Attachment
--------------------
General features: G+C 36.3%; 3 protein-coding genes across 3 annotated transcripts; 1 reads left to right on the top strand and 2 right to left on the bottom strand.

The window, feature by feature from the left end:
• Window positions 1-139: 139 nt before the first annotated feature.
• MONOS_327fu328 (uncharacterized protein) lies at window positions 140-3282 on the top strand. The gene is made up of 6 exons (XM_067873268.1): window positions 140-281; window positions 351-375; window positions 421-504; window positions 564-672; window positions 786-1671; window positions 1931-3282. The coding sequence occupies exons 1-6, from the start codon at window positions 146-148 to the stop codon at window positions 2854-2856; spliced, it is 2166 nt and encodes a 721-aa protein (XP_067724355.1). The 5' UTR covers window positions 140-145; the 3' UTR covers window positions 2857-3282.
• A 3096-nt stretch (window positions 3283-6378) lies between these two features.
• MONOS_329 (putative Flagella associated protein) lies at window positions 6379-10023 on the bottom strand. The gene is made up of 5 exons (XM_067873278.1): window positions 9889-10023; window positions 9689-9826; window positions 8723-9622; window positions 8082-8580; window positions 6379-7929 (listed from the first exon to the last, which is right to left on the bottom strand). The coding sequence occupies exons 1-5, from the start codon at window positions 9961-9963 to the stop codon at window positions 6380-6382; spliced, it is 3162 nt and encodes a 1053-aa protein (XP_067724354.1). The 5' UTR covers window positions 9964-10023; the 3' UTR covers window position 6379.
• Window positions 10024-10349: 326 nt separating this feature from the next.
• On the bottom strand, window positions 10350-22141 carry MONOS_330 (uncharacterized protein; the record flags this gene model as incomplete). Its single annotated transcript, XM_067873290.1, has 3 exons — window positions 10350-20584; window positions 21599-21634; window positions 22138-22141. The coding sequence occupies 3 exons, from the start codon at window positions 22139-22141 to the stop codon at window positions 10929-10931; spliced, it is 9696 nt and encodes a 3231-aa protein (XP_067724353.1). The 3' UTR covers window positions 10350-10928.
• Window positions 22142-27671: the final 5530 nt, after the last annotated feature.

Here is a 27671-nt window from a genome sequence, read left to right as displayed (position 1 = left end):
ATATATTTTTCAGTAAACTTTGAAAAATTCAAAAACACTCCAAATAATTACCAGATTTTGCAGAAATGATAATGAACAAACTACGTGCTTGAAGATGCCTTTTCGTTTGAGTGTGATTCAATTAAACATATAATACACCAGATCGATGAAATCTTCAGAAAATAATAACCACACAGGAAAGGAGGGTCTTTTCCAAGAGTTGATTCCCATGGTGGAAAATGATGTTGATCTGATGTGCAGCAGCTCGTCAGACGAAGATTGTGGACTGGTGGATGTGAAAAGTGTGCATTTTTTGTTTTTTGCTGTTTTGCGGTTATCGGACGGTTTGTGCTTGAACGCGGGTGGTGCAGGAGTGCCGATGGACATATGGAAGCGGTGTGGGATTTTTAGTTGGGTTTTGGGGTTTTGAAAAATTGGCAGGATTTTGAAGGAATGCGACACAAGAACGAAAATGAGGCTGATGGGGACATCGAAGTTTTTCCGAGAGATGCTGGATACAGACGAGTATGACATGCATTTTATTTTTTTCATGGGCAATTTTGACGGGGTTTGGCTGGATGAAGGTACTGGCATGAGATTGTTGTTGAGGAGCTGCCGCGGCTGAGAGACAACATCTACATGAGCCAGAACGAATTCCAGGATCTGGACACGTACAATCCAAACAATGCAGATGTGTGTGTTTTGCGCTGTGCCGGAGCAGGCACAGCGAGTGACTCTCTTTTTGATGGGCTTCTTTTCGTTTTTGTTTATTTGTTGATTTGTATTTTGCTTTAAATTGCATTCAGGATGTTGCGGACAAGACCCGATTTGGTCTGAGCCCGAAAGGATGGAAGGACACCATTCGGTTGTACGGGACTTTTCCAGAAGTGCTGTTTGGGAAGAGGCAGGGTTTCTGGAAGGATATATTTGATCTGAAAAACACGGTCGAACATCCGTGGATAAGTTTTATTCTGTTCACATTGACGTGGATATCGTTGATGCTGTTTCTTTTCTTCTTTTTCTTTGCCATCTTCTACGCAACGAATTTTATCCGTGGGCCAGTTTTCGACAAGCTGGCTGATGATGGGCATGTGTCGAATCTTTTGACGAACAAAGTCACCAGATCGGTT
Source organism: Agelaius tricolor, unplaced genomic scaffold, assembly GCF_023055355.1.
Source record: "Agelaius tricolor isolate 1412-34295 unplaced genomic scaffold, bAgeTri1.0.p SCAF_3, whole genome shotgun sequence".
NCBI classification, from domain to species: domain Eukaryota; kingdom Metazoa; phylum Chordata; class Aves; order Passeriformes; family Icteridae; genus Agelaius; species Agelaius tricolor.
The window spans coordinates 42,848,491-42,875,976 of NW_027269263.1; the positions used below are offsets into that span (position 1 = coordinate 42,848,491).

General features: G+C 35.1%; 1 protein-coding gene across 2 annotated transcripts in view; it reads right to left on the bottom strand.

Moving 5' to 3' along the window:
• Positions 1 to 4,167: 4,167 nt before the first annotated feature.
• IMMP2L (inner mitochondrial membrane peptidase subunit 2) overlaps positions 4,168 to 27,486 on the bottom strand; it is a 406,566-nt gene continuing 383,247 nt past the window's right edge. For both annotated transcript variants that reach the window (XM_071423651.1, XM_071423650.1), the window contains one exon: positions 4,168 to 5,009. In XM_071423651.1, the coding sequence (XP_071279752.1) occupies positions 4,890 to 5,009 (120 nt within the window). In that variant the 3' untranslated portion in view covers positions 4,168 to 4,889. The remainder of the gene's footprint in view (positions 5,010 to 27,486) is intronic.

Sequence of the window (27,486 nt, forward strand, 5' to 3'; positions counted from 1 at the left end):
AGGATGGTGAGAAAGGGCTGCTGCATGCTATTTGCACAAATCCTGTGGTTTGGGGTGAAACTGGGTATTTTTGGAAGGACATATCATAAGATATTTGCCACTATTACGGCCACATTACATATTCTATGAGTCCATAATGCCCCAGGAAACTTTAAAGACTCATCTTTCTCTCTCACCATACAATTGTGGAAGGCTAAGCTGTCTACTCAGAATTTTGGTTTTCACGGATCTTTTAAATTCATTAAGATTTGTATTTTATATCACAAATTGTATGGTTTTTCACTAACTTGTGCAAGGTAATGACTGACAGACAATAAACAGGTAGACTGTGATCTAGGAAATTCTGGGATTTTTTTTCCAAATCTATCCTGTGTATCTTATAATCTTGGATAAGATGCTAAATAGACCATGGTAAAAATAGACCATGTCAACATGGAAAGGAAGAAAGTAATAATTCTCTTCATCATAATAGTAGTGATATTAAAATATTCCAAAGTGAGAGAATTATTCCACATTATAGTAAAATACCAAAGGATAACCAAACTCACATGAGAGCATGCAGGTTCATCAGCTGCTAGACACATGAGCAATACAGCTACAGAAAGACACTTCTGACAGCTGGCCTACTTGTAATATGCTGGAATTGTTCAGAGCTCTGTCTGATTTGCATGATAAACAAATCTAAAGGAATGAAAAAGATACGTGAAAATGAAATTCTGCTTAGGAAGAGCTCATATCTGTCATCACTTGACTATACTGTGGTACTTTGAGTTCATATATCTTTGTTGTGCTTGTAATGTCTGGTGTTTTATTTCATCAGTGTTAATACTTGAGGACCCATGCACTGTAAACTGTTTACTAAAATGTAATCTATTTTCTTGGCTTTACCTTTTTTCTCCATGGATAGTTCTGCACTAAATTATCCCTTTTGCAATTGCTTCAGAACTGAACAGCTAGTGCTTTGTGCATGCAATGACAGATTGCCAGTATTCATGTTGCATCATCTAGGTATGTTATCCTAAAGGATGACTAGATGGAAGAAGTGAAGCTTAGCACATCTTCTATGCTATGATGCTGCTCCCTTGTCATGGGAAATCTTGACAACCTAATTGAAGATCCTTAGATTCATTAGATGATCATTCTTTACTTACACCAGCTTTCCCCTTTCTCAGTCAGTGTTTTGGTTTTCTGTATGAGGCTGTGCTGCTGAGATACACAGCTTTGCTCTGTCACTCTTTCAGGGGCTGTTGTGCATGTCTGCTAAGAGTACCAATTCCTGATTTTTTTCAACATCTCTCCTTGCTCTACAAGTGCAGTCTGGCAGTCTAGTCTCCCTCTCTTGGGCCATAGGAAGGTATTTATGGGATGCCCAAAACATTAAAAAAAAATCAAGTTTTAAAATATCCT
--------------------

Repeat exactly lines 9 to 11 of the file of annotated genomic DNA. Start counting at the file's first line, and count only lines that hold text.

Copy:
• Window positions 22142-27671: the final 5530 nt, after the last annotated feature.

Here is a 27671-nt window from a genome sequence, read left to right as displayed (position 1 = left end):
ATATATTTTTCAGTAAACTTTGAAAAATTCAAAAACACTCCAAATAATTACCAGATTTTGCAGAAATGATAATGAACAAACTACGTGCTTGAAGATGCCTTTTCGTTTGAGTGTGATTCAATTAAACATATAATACACCAGATCGATGAAATCTTCAGAAAATAATAACCACACAGGAAAGGAGGGTCTTTTCCAAGAGTTGATTCCCATGGTGGAAAATGATGTTGATCTGATGTGCAGCAGCTCGTCAGACGAAGATTGTGGACTGGTGGATGTGAAAAGTGTGCATTTTTTGTTTTTTGCTGTTTTGCGGTTATCGGACGGTTTGTGCTTGAACGCGGGTGGTGCAGGAGTGCCGATGGACATATGGAAGCGGTGTGGGATTTTTAGTTGGGTTTTGGGGTTTTGAAAAATTGGCAGGATTTTGAAGGAATGCGACACAAGAACGAAAATGAGGCTGATGGGGACATCGAAGTTTTTCCGAGAGATGCTGGATACAGACGAGTATGACATGCATTTTATTTTTTTCATGGGCAATTTTGACGGGGTTTGGCTGGATGAAGGTACTGGCATGAGATTGTTGTTGAGGAGCTGCCGCGGCTGAGAGACAACATCTACATGAGCCAGAACGAATTCCAGGATCTGGACACGTACAATCCAAACAATGCAGATGTGTGTGTTTTGCGCTGTGCCGGAGCAGGCACAGCGAGTGACTCTCTTTTTGATGGGCTTCTTTTCGTTTTTGTTTATTTGTTGATTTGTATTTTGCTTTAAATTGCATTCAGGATGTTGCGGACAAGACCCGATTTGGTCTGAGCCCGAAAGGATGGAAGGACACCATTCGGTTGTACGGGACTTTTCCAGAAGTGCTGTTTGGGAAGAGGCAGGGTTTCTGGAAGGATATATTTGATCTGAAAAACACGGTCGAACATCCGTGGATAAGTTTTATTCTGTTCACATTGACGTGGATATCGTTGATGCTGTTTCTTTTCTTCTTTTTCTTTGCCATCTTCTACGCAACGAATTTTATCCGTGGGCCAGTTTTCGACAAGCTGGCTGATGATGGGCATGTGTCGAATCTTTTGACGAACAAAGTCACCAGATCGGTT